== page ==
All types of tunnel diodes, including Si/SiGe resonant interband tunnel diodes, make use of the quantum mechanical tunneling effect. Characteristic to the current-voltage relationship of a tunnel diode is the presence of one or more negative differential resistance region, which enables many unique applications. Tunnel diodes are also capable of high speed operation because the quantum tunneling effect is a fast process.
Compared to the Esaki tunnel diodes, which are essentially discrete diodes and therefore incompatible with modern Si integrated circuit technologies, the Si/SiGe resonant interband tunnel diodes are such that their structure and fabrication are suitable for integration with modern Si complemenraty metal-oxide-semiconductor (CMOS) and Si/SiGe heterojunction bipolar technology.
Resonant tunnel diodes and resonant interband tunnel diodes were first realized in III-V compound material systems utilizing hetrojunctions made up of various III-V compound semiconductors. Reasonably high performance III-V resonant tunnel diodes have been realized. But such devices have not entered mainstream applications yet because the processing of III-V materials is incompatible with Si CMOS technology and the cost is high.
Si/SiGe resonant tunnel diodes suffer from limited performance because of the limited conduction band and valance band offsets.
Si/SiGe resonant interband tunnel diodes are developed , which offer the advantage of being compatible with the mainstream Si CMOS technology.
The structure of a typical Si/SiGe resonant interband tunnel didoe is shown on the right. Also shown is the corresponding band diagram calculated by Gregory Snider's 1D Poisson/Schrodinger Solver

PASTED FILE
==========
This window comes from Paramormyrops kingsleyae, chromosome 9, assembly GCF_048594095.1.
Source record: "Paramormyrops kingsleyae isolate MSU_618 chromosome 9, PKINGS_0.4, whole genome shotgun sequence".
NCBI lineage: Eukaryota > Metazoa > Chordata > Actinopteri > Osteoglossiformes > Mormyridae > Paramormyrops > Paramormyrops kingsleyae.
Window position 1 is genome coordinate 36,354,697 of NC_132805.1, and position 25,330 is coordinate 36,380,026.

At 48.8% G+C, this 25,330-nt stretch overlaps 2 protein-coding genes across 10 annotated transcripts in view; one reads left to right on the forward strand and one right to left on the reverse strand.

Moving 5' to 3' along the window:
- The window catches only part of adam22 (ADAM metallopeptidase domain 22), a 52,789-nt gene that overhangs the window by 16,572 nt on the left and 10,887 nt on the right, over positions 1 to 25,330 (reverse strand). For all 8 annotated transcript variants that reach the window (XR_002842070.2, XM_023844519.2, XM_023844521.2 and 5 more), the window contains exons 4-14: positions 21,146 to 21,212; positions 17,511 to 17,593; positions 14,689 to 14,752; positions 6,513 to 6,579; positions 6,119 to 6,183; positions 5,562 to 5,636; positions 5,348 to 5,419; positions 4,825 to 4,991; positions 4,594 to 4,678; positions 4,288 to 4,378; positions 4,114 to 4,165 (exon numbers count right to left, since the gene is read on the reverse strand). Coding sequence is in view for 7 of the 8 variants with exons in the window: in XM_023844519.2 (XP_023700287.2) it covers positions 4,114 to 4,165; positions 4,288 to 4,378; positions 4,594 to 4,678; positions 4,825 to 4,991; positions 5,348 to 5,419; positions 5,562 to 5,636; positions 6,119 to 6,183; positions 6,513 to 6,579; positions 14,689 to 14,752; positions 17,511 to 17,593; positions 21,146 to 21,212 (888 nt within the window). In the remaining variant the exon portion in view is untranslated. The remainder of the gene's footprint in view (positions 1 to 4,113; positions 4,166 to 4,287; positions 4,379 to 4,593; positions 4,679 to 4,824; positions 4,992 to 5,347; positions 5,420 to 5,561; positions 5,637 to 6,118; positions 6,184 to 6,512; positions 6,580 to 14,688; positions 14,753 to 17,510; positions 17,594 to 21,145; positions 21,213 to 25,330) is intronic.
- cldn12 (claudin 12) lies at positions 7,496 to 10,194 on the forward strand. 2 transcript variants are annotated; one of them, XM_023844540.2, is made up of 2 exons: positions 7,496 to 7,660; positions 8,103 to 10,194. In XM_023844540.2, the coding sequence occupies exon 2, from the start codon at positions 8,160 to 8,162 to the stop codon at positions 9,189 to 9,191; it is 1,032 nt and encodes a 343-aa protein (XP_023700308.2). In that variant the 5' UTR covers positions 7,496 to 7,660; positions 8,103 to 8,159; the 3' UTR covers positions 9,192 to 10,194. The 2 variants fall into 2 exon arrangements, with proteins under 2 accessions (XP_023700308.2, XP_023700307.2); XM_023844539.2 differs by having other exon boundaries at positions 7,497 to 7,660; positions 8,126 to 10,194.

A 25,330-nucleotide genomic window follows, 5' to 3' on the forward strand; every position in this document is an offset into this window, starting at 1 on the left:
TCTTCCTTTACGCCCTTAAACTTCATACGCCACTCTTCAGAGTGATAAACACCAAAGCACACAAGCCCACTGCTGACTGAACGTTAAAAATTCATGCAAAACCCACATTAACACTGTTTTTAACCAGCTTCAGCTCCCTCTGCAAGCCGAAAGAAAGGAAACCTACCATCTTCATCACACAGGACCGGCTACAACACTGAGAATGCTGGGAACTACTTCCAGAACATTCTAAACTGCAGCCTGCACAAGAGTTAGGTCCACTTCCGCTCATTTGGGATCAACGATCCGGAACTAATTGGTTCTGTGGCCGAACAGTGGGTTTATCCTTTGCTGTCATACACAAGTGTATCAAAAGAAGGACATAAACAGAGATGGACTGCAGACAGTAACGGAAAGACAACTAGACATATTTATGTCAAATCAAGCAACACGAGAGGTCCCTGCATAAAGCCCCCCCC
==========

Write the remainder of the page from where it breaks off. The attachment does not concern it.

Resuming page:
The five key points to the design are: (i) an intrinsic tunneling barrier, (ii) delta-doped injectors, (iii) offset of the delta-doping planes from the heterojunction interfaces, (iv) low temperature molecular beam epitaxial growth (LTMBE), and (v) postgrowth rapid thermal annealing (RTA) for dopant activation and point defect reduction.
A minimum PVCR of about 3 is needed for typical circuit applications. Low current density Si/SiGe RITDs are suitable for low-power memory applications, and high current density tunndel diodes are needed for high speed digital/mixed-signal applications. Si/SiGe RITDs have been engineered to have room temperature PCVRs up to 4.0 . The same structure was duplicated by another research group using a different MBE system, and PVCRs of up to 6.0 have been obtained. In terms of peak current density, peak current densities ranging from as low as 20 mA/cm2 and as high as 218 kA/cm2, spanning seven orders of magnitude, have been obtained. A resistive cut-off frequency of 20.2 GHz has been realized on photolithography defined SiGe RITD followed by wet etching for further reducing the diode size , which should be able to improve when even smaller RITDs are fabricated using techniques such as electron beam lithography.
In addition to the realization of integration with Si CMOS and SiGe HBT that is discussed in the next section, other applications of SiGe RITD have been demonstrated using breadboard circuits, including multi-state logic .
Integration of Si/SiGe RITDs with Si CMOS has been demonstrated .
Vertical integration of Si/SiGe RITD and SiGe HBT was also demonstrated, realizing a 3-terminal negative differential resistance circuit element with adjustable peak-to-valley current ratio.
These results indicate that Si/SiGe RITDs is a promising candidate of being integrated with the Si integrated circuit technology.